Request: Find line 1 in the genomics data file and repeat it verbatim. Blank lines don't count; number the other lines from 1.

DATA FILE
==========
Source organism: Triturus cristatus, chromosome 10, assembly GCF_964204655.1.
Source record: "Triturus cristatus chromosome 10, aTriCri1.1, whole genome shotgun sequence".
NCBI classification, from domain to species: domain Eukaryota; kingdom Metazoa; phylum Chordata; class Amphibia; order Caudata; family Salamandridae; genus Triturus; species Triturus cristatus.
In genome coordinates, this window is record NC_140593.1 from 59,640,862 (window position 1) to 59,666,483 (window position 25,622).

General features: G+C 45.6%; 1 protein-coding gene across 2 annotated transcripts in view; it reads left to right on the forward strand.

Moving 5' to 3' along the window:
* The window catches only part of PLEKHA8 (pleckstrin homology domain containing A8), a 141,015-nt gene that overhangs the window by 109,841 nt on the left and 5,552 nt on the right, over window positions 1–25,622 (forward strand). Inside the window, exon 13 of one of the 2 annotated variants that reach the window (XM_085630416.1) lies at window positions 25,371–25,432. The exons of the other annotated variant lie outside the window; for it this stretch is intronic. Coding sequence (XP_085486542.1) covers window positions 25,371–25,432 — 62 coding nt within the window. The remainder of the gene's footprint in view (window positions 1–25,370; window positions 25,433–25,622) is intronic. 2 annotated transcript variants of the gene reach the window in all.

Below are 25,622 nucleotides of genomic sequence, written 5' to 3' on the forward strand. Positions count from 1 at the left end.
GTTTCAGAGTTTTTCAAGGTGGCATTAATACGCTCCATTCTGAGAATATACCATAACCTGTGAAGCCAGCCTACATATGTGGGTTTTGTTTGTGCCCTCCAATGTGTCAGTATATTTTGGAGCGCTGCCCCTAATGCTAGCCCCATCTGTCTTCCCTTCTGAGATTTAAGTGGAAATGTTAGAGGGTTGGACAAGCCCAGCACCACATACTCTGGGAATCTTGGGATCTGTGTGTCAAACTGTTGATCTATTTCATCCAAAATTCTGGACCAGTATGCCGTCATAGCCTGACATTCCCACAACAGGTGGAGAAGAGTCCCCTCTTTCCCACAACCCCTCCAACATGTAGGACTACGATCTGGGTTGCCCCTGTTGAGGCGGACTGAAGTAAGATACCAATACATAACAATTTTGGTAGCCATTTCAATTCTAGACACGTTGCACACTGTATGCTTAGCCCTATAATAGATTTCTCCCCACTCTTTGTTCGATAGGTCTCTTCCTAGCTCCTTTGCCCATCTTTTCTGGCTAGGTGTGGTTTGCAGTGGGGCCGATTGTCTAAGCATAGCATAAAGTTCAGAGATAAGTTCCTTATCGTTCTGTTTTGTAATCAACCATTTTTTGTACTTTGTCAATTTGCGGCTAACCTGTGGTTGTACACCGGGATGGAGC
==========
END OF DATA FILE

Source organism: Triturus cristatus, chromosome 10, assembly GCF_964204655.1.